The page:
Intra-abdominal at Cesarean Section: A Randomized Controlled Trial

This study has been completed.
Sponsor:
Information provided by (Responsible Party):
Virginia Commonwealth University
ClinicalTrials.gov Identifier:
NCT01479712
First received: November 22, 2011
Last updated: NA
Last verified: November 2011
History: No changes posted
  Purpose

The purpose of this study is to determine if intra-abdominal irrigation at the time of cesarean delivery increased maternal GI discomfort without affecting infection rates.

We hypothesized that avoiding intra-operative irrigation at the time of cesarean delivery will decrease intra-operative nausea and vomiting without increasing maternal infectious morbidity, post-operative pain, return of bowel function, or time to discharge.


Condition Intervention
Nausea
Vomiting
Procedure: Normal Saline Irrigation

Study Type: Interventional
Study Design: Allocation: Randomized
Endpoint Classification: Efficacy Study
Intervention Model: Parallel Assignment
Masking: Single Blind (Subject)
Primary Purpose: Treatment
Official Title: Intra-abdominal at Cesarean Section: A Randomized Controlled Trial

Resource links provided by NLM:


Further study details as provided by Virginia Commonwealth University:

Primary Outcome Measures:
  • Intra-operative nausea [ Time Frame: intra-operative ] [ Designated as safety issue: No ]
    Any nausea reported by the patient during the cesarean section


Secondary Outcome Measures:
  • Post operative GI disturbance [ Time Frame: 2-3 days post operatively ] [ Designated as safety issue: No ]
    Any nausea or vomiting reported or observed during the patient's postoperative period

  • Infection [ Time Frame: 2-3 days post operatively ] [ Designated as safety issue: No ]
    Any documented infection during the patient's postoperative stay


Enrollment: 263
Study Start Date: April 2010
Study Completion Date: December 2010
Primary Completion Date: December 2010 (Final data collection date for primary outcome measure)
Arms Assigned Interventions
Active Comparator: Irrigation
This is the arm that will receive irrigation.
Procedure: Normal Saline Irrigation
Irrigation with warm normal saline into the abdominal cavity. Approximately 500-1000cc.
No Intervention: No Irrigation
This is the arm that will not receive irrigation.

  Show Detailed Description

  Eligibility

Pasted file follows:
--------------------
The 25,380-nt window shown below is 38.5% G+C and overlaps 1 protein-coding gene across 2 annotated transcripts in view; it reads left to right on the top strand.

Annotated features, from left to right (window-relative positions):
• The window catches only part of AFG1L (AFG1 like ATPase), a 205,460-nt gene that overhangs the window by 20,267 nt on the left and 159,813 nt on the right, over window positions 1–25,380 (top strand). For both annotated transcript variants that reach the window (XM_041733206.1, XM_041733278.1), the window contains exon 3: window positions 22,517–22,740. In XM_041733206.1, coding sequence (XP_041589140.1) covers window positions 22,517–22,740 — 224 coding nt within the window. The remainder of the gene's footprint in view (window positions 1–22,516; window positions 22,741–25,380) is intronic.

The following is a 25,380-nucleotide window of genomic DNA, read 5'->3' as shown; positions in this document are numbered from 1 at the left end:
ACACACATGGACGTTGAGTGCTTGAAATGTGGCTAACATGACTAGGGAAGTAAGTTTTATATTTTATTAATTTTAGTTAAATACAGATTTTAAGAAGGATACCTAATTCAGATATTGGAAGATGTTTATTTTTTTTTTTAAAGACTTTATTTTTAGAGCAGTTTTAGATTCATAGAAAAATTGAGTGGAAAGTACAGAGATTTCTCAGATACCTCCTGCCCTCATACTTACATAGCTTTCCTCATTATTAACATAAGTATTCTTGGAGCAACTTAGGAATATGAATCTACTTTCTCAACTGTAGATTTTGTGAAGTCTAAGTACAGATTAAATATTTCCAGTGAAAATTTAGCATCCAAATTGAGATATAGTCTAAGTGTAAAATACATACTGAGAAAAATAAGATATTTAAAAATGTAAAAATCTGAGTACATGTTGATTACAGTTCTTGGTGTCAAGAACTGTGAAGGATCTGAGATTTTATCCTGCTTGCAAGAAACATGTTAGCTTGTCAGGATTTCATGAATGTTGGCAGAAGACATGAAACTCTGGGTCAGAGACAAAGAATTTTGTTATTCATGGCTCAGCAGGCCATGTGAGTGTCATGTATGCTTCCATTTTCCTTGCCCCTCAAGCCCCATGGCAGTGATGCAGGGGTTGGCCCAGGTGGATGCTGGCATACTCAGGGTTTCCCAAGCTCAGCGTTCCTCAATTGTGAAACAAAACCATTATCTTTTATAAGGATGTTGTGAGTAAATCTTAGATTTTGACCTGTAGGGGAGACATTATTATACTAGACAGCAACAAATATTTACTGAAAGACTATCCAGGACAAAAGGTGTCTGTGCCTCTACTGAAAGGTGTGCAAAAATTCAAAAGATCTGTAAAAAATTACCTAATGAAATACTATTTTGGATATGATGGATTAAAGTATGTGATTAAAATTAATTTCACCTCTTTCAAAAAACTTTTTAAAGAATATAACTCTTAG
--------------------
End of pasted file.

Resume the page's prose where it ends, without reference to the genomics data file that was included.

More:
Ages Eligible for Study:   18 Years and older
Genders Eligible for Study:   Female
Accepts Healthy Volunteers:   Yes
Criteria

Inclusion Criteria:

  • pregnant women
  • 18 years of age or older
  • presenting to MCV Hospital
  • undergoing obstetrically indicated cesarean section
  • english speaking

Exclusion Criteria:

  • none
  Contacts and Locations
Choosing to participate in a study is an important personal decision. Talk with your doctor and family members or friends about deciding to join a study. To learn more about this study, you or your doctor may contact the study research staff using the Contacts provided below. For general information, see Learn About Clinical Studies.

Please refer to this study by its ClinicalTrials.gov identifier: NCT01479712

Locations
United States, Virginia
Virginia Commonwealth University Hospital System
Richmond, Virginia, United States, 23298
Sponsors and Collaborators
Virginia Commonwealth University
Investigators
Principal Investigator: Christine Isaacs, MD VCU Department of Obstetrics and Gynecology
  More Information

No publications provided by Virginia Commonwealth University

Additional publications automatically indexed to this study by ClinicalTrials.gov Identifier (NCT Number):
Responsible Party: Virginia Commonwealth University
ClinicalTrials.gov Identifier: NCT01479712     History of Changes
Other Study ID Numbers: HM11572
Study First Received: November 22, 2011
Last Updated: November 22, 2011
Health Authority: United States: Institutional Review Board

Keywords provided by Virginia Commonwealth University:
Irrigation
Cesarean Section
Nausea
Infection

Additional relevant MeSH terms:
Nausea
Vomiting
Signs and Symptoms, Digestive
Signs and Symptoms

ClinicalTrials.gov processed this record on July 28, 2014